Just like most things that we encounter, the human body is also susceptible to wear and tear. Over time, people will start complaining about aches and pains — and wrinkles. But it’s not just what we feel in our knees when we try going for a run (at the same speed and distance that we used to) or what we see in the mirror that’s degenerating. Our cells, too, get older, weaker, and eventually, die — one of those is the Y chromosome or the “male” chromosome. And when men start losing their male chromosome, they become more vulnerable to illness and disease.

Find out what happens when men lose their Y chromosome.

What am I at risk for if I’m losing my Y chromosome?

According to Kenneth Walsh, a researcher from the University of Virginia School of Medicine, about 40% of men who are in their 70s lose their male chromosome. Even though men at this life stage may have had decades to prove their “manliness,” losing their Y chromosome can still be a cause for concern.

In the university’s study, Kenneth Walsh and his team discovered that men who lose their male chromosome are more at risk for heart failure. Additionally, they hypothesized that, since women — on average — already live 5 years longer than men, 4 of those 5 years were possibly because of heart problems caused by Y chromosome loss. Not only that, men who lose their male chromosome are also more at risk of developing Alzheimer’s disease.

How is Y chromosome loss prevented?

It seems as though aging is the main culprit as to why older men lose their male chromosome. Walsh concludes, “The DNA of all our cells inevitably accumulate mutations as we age. This includes the loss of the entire Y chromosome within a subset of cells within men. Understanding that the body is a mosaic of acquired mutations provides clues about age-related diseases and the aging process itself.” Smokers, however, are said to be more likely to lose their Y chromosome — compared to non-smokers.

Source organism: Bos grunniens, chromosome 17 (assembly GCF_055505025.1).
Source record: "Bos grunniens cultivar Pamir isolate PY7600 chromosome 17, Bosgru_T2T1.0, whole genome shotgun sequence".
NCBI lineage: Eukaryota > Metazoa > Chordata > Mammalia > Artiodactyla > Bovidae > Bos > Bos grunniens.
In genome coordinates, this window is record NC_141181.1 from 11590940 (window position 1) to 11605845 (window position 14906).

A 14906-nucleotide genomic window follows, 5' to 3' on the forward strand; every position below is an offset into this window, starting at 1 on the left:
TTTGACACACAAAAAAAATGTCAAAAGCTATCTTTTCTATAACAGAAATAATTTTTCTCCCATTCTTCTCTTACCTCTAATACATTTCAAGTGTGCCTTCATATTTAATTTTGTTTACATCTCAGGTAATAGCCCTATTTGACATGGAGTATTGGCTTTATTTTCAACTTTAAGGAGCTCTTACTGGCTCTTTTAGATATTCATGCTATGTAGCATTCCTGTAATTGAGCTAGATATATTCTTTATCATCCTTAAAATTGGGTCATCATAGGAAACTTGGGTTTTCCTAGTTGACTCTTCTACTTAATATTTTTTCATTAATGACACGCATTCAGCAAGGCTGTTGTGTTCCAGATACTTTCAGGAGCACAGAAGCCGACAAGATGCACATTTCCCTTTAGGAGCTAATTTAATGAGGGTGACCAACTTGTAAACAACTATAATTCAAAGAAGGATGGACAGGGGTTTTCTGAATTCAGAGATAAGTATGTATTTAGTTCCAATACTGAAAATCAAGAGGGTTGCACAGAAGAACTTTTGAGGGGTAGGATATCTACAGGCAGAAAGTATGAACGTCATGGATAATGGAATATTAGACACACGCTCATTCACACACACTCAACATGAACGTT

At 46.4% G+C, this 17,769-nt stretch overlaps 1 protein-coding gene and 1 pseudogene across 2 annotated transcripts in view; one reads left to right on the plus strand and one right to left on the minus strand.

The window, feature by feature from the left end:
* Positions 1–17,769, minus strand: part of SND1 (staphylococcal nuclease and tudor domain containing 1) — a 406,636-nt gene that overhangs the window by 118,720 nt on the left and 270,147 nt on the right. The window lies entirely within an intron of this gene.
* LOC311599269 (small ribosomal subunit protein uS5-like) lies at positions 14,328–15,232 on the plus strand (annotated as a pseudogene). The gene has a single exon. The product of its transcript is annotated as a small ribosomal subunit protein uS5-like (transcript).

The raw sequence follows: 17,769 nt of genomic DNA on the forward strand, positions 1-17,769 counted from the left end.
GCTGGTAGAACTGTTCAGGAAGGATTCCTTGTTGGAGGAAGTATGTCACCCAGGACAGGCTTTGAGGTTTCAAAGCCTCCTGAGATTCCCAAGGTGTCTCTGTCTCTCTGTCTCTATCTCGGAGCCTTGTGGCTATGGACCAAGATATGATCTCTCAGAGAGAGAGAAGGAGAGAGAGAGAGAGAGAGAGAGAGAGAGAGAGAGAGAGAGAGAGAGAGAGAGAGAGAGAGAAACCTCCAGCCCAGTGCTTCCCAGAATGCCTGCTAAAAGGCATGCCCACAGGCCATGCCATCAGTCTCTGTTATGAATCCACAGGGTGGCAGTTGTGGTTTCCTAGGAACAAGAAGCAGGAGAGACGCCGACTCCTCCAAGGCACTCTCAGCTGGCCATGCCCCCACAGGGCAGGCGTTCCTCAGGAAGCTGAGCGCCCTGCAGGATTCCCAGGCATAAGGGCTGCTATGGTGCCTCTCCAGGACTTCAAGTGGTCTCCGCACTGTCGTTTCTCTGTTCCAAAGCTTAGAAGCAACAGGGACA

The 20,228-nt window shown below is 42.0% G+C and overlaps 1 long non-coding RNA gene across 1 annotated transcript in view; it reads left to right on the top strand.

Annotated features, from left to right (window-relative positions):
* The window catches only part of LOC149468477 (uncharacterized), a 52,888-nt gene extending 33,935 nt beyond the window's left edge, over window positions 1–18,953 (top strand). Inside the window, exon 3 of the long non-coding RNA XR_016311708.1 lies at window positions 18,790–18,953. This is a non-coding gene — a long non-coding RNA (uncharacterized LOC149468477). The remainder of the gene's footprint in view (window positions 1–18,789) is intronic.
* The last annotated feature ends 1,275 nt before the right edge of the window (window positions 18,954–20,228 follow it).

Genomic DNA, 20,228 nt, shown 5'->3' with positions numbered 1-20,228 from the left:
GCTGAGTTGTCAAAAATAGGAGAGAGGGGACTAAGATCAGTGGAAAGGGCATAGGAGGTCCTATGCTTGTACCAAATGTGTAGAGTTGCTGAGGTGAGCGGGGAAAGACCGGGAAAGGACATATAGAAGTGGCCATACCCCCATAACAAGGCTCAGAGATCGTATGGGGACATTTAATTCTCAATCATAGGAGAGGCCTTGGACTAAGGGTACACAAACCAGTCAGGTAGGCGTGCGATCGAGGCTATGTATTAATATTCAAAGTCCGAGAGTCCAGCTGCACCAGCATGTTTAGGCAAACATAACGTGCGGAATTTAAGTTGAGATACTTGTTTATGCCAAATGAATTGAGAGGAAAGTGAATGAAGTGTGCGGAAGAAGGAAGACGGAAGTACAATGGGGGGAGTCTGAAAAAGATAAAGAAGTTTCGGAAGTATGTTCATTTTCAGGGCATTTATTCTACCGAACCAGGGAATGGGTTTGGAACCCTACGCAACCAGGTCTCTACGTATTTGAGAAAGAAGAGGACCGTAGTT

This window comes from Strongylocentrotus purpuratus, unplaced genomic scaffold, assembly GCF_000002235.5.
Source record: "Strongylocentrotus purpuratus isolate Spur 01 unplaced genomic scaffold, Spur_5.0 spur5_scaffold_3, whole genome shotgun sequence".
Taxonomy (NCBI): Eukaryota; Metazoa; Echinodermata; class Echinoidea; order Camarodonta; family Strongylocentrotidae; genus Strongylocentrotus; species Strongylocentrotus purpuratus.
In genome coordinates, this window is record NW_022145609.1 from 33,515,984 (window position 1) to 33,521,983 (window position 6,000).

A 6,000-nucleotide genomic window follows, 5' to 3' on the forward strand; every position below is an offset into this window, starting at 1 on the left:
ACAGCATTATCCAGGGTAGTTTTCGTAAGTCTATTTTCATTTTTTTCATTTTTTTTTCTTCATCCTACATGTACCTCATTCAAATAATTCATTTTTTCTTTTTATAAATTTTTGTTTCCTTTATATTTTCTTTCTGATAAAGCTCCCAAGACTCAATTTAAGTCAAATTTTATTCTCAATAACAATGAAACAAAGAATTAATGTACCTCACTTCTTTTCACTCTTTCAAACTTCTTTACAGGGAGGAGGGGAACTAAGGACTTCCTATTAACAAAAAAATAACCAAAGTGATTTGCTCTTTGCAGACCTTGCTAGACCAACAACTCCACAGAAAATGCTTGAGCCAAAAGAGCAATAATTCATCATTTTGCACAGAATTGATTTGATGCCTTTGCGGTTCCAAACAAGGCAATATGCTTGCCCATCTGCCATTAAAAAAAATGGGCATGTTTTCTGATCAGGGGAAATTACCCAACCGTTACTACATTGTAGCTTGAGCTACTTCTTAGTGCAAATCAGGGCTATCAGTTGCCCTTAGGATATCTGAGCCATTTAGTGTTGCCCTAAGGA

Researchers have not yet found — or published a statement — how male chromosome loss can be prevented.

As for determining which men are dealing with Y chromosome loss, Lars Forsberg — a researcher from Uppsala University — developed a PCR (polymerase chain reaction) test that can detect male chromosome loss. However, it’s currently only available for lab research and use.

What’s the treatment for Y chromosome loss?

Scientists haven’t found a highly effective — and nearly indisputable — treatment for male chromosome loss. But they do suggest an FDA-approved drug called Pirfenidone. It’s worth noting, however, that the medication is one of the treatments for lung scarring — as it’s one of the effects of Y chromosome loss, and that it’s possibly one of the reasons why some men die earlier than expected.


Older people may have a reputation for being cranky a lot, but it’s only because they deal with several things to complain about. Male chromosome loss is yet another discovery that some older men apparently suffer from. Until researchers find ways to prevent and treat this, we may just have to accept that we’re not “superhumans.” Therefore, our bodies will experience countless aches and pains throughout our lives — even more so once we age.

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